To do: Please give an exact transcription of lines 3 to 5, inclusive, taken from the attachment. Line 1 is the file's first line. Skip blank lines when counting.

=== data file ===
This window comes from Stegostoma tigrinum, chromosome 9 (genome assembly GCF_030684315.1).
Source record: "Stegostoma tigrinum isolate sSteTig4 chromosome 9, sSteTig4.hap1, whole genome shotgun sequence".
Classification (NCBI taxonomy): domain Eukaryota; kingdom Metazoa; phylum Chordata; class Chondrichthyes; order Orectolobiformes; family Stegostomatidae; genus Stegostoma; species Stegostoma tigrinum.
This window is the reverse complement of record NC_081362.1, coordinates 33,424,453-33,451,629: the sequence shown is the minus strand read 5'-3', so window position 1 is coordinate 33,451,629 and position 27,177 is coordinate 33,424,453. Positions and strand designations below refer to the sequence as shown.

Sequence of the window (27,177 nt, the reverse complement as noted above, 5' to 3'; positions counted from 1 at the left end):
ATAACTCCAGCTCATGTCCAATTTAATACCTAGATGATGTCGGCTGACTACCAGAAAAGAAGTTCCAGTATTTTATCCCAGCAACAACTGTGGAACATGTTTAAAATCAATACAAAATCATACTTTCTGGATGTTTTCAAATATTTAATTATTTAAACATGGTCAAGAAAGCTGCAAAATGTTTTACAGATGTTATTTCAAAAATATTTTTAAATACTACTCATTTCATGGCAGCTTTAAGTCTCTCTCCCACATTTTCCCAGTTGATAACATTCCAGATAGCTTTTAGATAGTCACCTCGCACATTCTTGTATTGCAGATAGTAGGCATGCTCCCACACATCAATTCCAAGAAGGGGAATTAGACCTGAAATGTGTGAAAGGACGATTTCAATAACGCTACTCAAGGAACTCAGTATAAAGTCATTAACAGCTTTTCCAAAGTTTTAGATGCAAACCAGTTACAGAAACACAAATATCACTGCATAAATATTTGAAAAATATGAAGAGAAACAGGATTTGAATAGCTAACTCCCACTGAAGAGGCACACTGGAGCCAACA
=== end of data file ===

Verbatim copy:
Classification (NCBI taxonomy): domain Eukaryota; kingdom Metazoa; phylum Chordata; class Chondrichthyes; order Orectolobiformes; family Stegostomatidae; genus Stegostoma; species Stegostoma tigrinum.
This window is the reverse complement of record NC_081362.1, coordinates 33,424,453-33,451,629: the sequence shown is the minus strand read 5'-3', so window position 1 is coordinate 33,451,629 and position 27,177 is coordinate 33,424,453. Positions and strand designations below refer to the sequence as shown.

Sequence of the window (27,177 nt, the reverse complement as noted above, 5' to 3'; positions counted from 1 at the left end):